Tag Archives: rooster

December 30– getting near the end

Aw heck, once again it’s been a week since I’ve  had the chance to sit down and update the ol ObserVA.  As  you might expect, the past week has been full of family and holiday cheer, and not a whole lot of obervating.  In fact, all of these photos are from last Tuesday, which in addition to being  a gorgeous, (relatively) warm winter day, was also the day in which my trusty Canon Elph camera crapped out on me 😦

But I digress– let’s go in the wayback machine to last Tuesday, December 24, Xmas eve.  The day started, as so many Tuesdays do, with a tofu delivery run to Charlottesville.  It was a pretty short delivery, as several places were closed, and once I was done, I did a quick hike in the Monticello woods to check out a couple of places where I had previously found oyster mushrooms.  As the photos below show, it was a nice walk on a pleasant early winter day, but as I didn’t find any mushrooms, I didn’t tarry for too long.Image

Nice view of C’ville from the mountains just south of town.Image

I got home with lots of afternoon to spare.  On the radio, I had been listening to a doctor talking about seasonal affective disorder, who claimed that the best way to combat the condition was to soak up as much natural daylight as possible, to take maximum advantage of every bit of every sunny day at this time of year.  Well I had nothing to do for the rest of the afternoon, so I decided to take his advice to heart, and spend the rest of the afternoon outdoors.

As I was turning into the driveway, I encountered Free Willy, the rebel rooster.  About a month ago, we decided to cull our entire flock of chickens, turn them into meat.  As it turned out, about 5 or 6 of them escaped the axe, including of course everyone’s favorite survivor rooster.  In the next couple of weeks (due to insufficient oversight on the part of the chicken team), the hens that avoided the slaughter became food for hungry wildlife.  That is, all but ol’ Reb, the ultimate survivor.  I hear that these days he’s moved into the dairy barn at night, and spends his lonely days at the compost pile.  Long may he live!Image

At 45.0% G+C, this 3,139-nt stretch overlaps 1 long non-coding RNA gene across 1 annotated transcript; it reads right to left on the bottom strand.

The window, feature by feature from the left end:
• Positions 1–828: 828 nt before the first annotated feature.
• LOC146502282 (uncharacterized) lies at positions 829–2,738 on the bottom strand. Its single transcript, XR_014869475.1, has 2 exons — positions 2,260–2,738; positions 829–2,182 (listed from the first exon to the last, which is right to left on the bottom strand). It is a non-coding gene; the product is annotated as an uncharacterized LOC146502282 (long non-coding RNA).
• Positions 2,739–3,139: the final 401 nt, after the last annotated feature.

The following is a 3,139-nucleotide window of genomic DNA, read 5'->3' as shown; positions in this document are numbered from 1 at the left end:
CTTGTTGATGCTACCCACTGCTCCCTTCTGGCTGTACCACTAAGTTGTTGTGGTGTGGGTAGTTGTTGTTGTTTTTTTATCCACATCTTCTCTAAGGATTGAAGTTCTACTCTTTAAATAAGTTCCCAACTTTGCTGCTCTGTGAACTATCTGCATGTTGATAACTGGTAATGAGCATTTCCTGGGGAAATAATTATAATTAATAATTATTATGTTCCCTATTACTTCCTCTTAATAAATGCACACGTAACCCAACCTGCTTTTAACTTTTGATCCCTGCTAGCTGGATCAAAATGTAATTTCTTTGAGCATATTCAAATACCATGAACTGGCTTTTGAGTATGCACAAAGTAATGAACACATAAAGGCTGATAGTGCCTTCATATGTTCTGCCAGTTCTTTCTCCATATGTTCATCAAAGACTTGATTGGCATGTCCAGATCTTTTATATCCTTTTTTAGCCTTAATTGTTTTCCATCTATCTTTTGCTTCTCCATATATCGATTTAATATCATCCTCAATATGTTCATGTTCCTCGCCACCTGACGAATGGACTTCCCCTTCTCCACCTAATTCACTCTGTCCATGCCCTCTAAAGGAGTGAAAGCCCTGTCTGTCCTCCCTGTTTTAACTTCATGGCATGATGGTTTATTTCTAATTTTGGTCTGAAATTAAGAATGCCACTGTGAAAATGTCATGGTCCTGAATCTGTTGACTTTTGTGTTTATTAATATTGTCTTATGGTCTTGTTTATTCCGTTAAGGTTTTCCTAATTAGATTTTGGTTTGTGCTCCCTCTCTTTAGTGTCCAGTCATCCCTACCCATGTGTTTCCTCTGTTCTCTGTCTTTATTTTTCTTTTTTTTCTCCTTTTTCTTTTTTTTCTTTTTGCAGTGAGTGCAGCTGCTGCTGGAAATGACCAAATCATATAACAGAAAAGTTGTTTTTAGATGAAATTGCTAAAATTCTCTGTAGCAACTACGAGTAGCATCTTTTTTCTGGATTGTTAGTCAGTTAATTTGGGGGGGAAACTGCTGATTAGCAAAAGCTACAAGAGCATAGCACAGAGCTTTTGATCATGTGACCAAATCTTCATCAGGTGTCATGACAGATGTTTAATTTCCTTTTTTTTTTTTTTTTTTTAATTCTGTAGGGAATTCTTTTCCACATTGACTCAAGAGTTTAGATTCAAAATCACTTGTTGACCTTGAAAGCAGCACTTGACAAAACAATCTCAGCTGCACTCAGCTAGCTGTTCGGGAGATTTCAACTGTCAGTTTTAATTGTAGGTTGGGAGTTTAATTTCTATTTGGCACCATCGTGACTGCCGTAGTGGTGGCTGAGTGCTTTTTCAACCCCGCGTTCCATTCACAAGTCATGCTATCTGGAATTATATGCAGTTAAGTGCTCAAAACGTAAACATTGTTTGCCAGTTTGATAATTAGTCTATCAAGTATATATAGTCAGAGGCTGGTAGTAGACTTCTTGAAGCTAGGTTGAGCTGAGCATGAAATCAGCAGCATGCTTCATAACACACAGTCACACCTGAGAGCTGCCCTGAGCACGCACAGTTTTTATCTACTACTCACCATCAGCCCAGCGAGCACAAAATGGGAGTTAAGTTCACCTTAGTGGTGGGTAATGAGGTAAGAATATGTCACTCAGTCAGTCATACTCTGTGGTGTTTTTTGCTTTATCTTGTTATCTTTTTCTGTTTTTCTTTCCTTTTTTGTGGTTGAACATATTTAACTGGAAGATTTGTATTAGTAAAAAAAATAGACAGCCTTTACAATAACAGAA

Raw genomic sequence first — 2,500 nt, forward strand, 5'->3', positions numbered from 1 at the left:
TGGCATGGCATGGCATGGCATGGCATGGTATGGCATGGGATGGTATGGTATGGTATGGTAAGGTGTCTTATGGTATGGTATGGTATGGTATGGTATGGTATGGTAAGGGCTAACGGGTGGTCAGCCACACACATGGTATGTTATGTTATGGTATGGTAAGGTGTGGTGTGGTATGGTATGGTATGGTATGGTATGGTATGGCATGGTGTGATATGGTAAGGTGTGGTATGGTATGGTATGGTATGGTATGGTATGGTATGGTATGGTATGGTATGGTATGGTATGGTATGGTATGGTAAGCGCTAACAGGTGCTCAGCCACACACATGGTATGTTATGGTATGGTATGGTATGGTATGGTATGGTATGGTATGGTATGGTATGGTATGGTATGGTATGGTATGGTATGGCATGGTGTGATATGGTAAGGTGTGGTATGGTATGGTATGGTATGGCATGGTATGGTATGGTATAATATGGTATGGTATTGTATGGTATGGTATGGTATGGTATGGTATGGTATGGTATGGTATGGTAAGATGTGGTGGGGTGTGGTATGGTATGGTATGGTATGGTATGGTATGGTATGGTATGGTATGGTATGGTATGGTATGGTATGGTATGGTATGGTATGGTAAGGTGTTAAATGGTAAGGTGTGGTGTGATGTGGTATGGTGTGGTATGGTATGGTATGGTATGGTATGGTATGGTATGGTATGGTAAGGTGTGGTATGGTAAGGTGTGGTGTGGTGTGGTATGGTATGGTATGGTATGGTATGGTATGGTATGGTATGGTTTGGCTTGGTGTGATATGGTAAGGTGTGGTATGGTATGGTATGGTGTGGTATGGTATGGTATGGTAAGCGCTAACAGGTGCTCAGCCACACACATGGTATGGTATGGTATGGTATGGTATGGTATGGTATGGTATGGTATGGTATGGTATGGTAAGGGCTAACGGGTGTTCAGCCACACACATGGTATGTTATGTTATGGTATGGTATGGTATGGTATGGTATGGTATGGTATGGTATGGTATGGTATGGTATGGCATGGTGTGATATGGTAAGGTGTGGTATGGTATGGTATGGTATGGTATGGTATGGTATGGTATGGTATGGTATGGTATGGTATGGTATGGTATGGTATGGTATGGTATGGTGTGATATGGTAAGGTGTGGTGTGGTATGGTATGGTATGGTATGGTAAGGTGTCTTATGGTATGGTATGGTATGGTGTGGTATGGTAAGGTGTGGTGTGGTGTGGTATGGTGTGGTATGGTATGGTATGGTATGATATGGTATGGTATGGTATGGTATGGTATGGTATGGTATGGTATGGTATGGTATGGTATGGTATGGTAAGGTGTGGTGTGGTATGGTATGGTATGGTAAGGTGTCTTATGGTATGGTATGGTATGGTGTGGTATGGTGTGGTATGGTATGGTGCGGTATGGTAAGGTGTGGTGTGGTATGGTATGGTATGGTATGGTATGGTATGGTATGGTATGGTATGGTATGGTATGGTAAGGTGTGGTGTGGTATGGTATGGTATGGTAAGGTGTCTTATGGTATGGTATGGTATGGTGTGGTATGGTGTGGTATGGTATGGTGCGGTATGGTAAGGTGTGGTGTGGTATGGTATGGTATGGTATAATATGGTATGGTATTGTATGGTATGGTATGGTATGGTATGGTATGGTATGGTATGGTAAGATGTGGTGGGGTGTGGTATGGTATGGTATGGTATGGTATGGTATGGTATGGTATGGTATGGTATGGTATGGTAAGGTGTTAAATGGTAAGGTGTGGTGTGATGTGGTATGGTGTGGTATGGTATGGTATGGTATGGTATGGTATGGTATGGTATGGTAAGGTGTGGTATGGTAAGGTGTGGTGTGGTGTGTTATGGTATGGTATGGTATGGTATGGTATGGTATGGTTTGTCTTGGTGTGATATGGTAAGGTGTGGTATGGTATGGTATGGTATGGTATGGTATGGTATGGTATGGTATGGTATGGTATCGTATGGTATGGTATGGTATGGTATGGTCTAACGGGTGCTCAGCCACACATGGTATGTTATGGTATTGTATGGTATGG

Although there weren’t any oyster mushrooms around C’ville, a quick walk through the Twin Oaks woods revealed that there were a whole bunch in our forest.  For the first time this fall/winter, I was able to pick a whole plastic bag full of ’em!  Image


lots and lots of pretty oysters!Image

After unloading the tofu truck, I spent a couple of hours gathering up mycelium-infused logs from several spots in the woods (always being careful to leave more logs than I took from any one spot) and gathering them together in a pile in the woods right outside of my house.  I was going to document the process, but this was the exact moment when my trusty camera, my companion for the year, kicked the bucket.  Fortunately, I was able to borrow my son’s camera for the day (which is actually much nicer than mine), but I suppose I’ll have to buy a new one now.  Alas.

So now I’ve got a big ol’ pile of oyster logs just a few steps from my kitchen that I hope will provide me with a steady supply of wild mushrooms for years to come.Image

Here’s one of the logs that I filled with oyster plugs this spring, just bursting with baby mushrooms.  I don’t know if the stump project was successful, but I am optimistic about the logs that I seeded.Image

Once I was done with that, there was still an hour or so of daylight, so I took a bike and went for a ride.  What a gorgeous sky!  What a gorgeous day!Image

Beautiful sky and clouds on a pleasant winter afternoon.Image

I think I’ve probably posted several photos of this sycamore tree in the Twin Oaks courtyard, but I just can’t get over how beautiful it looks all lit up in the late afternoon winter sunshine.Image

reflection of sauna and trees in the pond, turned 180 degrees.  Wooo, artistic!Image

Took a bike for a ride around the half block right around sunset, determined to enjoy every bit of sunshine this afternoon.  Got a very nice series of photos along Old Mountain Road right as the sun was going down and everything was all turning red.Image